Seat pack type parachute : Flight Lieutenant E S Hall, RAF

Place Europe: United Kingdom
Accession Number REL/04151
Collection type Heraldry
Object type Personal Equipment
Physical description Aluminium, Canvas, Cotton webbing, Elastic, Silk, Steel
Maker Air Ministry
Place made United Kingdom
Date made c 1939-1945
Conflict Second World War, 1939-1945

Seat-type parachute harness with white cotton webbing straps for the arms and legs leading to a four point central front harness lock located on a broad central chest belt which also contains the ripcord and 'D' ring. The lock is marked with an arrow and the words 'TURN TO UNLOCK/PRESS TO RELEASE'. The side of the lock is stamped '9661'. The straps are attached by press studs to the padded back of the harness, and are adjustable by metal slides at the shoulders. The outside back of the harness is marked in black ink with a crown and the letters 'A. M.' The parachute is attached by webbing loops, and is secured by a series of six elastic straps. The parachute is folded and enclosed by four khaki canvas flaps which are secured at the central bottom of the pack by the wire of the ripcord. The protective panel over this fastening is marked 'F/LT HALL' in ink, and is secured by three snap fasteners. A white cotton panel sewn to the canvas cover is stamped '2462 F/LT HALL E.S.'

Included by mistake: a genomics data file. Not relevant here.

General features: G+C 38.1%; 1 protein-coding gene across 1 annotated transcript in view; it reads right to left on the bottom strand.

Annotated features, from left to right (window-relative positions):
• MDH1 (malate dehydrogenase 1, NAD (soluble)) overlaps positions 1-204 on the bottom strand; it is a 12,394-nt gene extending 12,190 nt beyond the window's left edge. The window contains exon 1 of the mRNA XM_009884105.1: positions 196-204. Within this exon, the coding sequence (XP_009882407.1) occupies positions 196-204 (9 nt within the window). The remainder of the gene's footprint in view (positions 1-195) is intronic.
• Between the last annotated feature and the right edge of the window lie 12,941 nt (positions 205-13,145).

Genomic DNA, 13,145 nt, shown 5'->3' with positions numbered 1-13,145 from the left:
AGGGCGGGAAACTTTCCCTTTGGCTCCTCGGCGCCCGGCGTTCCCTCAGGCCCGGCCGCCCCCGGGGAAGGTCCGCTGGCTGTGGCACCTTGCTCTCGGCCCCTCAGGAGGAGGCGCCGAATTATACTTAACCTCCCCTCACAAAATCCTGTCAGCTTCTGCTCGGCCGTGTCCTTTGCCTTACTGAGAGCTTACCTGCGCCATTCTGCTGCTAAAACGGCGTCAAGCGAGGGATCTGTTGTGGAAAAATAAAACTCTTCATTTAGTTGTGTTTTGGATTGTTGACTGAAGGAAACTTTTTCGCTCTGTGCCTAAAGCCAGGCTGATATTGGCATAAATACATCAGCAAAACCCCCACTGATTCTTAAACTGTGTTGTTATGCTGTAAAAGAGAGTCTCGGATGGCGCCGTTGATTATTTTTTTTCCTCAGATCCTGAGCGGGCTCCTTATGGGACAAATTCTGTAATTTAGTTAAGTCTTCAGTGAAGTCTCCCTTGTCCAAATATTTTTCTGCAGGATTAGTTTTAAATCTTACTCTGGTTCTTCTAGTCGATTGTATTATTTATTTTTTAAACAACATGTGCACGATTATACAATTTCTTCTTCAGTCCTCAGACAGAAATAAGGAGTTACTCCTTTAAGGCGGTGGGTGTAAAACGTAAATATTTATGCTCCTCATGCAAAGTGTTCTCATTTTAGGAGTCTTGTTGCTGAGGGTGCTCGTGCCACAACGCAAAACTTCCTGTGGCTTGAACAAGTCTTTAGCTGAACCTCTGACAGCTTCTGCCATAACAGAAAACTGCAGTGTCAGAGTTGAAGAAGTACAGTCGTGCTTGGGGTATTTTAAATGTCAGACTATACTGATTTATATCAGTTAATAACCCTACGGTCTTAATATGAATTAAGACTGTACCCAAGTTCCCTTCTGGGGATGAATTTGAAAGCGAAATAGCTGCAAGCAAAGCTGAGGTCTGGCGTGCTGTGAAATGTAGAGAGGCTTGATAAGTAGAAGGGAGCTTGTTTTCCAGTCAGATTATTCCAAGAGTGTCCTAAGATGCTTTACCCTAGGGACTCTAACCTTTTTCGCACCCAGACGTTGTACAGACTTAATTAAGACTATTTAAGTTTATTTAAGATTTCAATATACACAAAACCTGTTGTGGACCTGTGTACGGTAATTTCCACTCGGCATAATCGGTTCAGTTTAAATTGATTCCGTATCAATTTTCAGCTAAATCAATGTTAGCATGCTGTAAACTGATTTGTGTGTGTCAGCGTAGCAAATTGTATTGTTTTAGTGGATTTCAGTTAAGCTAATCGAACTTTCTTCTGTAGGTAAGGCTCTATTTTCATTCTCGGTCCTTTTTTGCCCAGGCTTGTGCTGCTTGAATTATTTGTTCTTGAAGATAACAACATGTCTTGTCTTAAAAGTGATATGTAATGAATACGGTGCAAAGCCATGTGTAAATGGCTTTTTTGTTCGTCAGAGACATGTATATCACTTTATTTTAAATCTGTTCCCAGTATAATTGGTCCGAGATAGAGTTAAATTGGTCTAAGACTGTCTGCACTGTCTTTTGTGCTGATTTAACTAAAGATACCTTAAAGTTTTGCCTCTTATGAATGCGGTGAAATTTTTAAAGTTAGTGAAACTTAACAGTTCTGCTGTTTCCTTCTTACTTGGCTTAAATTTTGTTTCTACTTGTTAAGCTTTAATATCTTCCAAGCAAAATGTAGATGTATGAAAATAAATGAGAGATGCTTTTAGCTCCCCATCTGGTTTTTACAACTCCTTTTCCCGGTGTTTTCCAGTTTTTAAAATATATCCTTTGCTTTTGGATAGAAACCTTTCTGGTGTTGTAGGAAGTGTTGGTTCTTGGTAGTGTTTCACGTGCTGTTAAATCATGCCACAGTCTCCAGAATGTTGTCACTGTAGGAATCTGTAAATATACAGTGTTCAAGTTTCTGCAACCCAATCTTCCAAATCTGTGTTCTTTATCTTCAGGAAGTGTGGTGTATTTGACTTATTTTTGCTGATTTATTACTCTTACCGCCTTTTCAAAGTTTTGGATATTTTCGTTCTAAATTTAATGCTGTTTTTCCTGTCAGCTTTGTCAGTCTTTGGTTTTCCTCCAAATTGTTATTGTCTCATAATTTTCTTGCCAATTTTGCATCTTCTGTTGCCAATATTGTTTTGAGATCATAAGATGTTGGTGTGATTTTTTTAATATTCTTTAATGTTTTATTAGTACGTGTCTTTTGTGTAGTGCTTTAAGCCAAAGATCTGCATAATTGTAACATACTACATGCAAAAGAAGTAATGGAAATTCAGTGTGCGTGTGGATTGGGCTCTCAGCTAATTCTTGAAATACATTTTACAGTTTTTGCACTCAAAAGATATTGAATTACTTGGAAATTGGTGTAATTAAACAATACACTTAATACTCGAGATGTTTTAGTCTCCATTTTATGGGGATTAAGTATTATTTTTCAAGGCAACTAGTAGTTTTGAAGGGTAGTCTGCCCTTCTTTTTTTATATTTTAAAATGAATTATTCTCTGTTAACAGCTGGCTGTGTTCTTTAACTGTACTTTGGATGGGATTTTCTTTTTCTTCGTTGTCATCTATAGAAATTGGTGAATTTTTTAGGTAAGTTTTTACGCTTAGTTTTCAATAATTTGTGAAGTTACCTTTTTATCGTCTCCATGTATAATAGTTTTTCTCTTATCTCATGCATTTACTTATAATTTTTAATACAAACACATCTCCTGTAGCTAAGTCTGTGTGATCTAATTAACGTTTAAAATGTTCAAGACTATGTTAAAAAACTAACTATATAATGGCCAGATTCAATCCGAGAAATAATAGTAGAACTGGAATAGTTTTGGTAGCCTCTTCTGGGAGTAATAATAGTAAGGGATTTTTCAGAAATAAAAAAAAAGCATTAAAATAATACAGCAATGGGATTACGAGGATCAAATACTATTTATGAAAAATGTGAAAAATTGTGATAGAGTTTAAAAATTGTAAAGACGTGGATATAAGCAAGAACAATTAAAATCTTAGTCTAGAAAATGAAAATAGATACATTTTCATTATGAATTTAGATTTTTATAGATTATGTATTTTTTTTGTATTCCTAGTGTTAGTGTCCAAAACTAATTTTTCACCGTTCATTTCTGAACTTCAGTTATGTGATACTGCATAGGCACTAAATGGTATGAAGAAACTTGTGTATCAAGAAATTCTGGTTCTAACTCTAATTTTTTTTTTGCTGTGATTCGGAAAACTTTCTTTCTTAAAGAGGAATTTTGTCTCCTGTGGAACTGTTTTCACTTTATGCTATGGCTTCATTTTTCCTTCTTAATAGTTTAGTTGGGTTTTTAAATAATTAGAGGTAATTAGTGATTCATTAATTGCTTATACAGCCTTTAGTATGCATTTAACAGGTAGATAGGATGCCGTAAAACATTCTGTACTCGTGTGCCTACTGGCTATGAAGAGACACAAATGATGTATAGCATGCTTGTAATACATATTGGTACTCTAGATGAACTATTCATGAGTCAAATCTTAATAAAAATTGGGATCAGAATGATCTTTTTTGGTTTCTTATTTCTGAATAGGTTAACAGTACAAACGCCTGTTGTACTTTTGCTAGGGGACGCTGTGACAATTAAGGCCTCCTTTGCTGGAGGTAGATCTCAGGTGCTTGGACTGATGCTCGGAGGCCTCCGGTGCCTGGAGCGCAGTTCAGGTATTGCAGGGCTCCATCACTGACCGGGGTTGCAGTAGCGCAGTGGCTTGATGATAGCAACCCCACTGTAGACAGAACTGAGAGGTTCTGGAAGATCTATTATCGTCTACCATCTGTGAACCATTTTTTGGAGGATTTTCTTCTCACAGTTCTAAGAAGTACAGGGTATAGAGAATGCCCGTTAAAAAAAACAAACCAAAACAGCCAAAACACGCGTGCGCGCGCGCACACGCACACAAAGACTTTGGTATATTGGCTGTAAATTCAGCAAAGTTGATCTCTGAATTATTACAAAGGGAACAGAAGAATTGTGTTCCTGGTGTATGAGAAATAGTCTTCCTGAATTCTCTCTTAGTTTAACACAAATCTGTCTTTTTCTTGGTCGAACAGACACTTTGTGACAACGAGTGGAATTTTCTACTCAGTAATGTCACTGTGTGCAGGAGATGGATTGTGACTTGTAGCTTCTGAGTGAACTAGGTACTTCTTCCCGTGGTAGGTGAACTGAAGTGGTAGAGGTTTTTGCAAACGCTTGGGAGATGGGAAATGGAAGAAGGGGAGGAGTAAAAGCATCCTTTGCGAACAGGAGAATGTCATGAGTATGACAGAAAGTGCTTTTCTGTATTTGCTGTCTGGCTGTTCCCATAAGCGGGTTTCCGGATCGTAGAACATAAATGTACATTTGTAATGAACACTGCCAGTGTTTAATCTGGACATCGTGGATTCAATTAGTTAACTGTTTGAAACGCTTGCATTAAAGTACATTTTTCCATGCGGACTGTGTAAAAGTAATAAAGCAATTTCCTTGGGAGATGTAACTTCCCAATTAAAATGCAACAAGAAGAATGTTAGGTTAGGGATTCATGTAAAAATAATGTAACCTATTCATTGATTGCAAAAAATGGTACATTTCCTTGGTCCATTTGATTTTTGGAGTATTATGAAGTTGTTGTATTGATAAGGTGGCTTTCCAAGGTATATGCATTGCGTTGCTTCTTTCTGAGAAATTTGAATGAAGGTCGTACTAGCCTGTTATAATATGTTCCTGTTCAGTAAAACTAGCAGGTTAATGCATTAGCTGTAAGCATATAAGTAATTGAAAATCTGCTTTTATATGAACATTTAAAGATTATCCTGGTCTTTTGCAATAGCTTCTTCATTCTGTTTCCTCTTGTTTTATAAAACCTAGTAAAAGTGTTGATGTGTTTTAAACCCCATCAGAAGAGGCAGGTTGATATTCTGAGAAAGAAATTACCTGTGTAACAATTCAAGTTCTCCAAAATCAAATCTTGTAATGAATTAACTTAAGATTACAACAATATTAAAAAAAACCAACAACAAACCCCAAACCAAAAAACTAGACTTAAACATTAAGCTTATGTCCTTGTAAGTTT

History / Summary

Worn by 403013 Flight Lieutenant Edward Smith (Ted) Hall. He was born in Sydney in March 1918 and enlisted in the RAAF on 13 November 1940. He served out of the United Kingdom flying Spitfires with 129 Squadron, RAF and was shot down twice. The second incident occured during a fighter sweep over Berck-Ambleteuse on 5 May 1942. After being hit by flak smoke filled his cockpit and he was unable to see. Hall attempted to glide back over the English coast, with some help from the aircraft's engine. He was guided back to England by his second in command who informed him when he had crossed the coast and it was safe to bail out. He bailed out near Wilmington in Sussex. His parachute became entangled in high tension electrical wires and he encountered some difficulty in persuading the local farmers of his status as an Allied pilot. Hall later joined 452 Squadron, RAAF based in Darwin. He was discharged on 3 November 1944 from 105 Fighter Control Unit.